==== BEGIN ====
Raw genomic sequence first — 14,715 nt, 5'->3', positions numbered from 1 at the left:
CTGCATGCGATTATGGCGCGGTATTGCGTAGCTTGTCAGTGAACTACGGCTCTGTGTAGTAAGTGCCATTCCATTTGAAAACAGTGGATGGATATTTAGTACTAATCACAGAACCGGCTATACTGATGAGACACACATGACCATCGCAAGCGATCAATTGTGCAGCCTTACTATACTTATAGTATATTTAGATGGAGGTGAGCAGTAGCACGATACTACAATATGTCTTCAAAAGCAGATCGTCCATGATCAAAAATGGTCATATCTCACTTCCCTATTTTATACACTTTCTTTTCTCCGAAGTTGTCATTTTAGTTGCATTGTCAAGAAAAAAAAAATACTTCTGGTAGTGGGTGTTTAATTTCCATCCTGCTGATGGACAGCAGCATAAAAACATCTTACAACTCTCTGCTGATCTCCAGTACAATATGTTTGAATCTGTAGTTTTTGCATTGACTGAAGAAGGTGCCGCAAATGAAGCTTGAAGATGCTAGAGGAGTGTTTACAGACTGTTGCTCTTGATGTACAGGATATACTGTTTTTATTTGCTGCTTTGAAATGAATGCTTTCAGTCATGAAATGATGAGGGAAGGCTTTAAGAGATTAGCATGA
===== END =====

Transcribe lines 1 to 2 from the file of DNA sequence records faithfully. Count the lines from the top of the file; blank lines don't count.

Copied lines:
Raw genomic sequence first — 14,715 nt, 5'->3', positions numbered from 1 at the left:
CTGCATGCGATTATGGCGCGGTATTGCGTAGCTTGTCAGTGAACTACGGCTCTGTGTAGTAAGTGCCATTCCATTTGAAAACAGTGGATGGATATTTAGTACTAATCACAGAACCGGCTATACTGATGAGACACACATGACCATCGCAAGCGATCAATTGTGCAGCCTTACTATACTTATAGTATATTTAGATGGAGGTGAGCAGTAGCACGATACTACAATATGTCTTCAAAAGCAGATCGTCCATGATCAAAAATGGTCATATCTCACTTCCCTATTTTATACACTTTCTTTTCTCCGAAGTTGTCATTTTAGTTGCATTGTCAAGAAAAAAAAAATACTTCTGGTAGTGGGTGTTTAATTTCCATCCTGCTGATGGACAGCAGCATAAAAACATCTTACAACTCTCTGCTGATCTCCAGTACAATATGTTTGAATCTGTAGTTTTTGCATTGACTGAAGAAGGTGCCGCAAATGAAGCTTGAAGATGCTAGAGGAGTGTTTACAGACTGTTGCTCTTGATGTACAGGATATACTGTTTTTATTTGCTGCTTTGAAATGAATGCTTTCAGTCATGAAATGATGAGGGAAGGCTTTAAGAGATTAGCATGA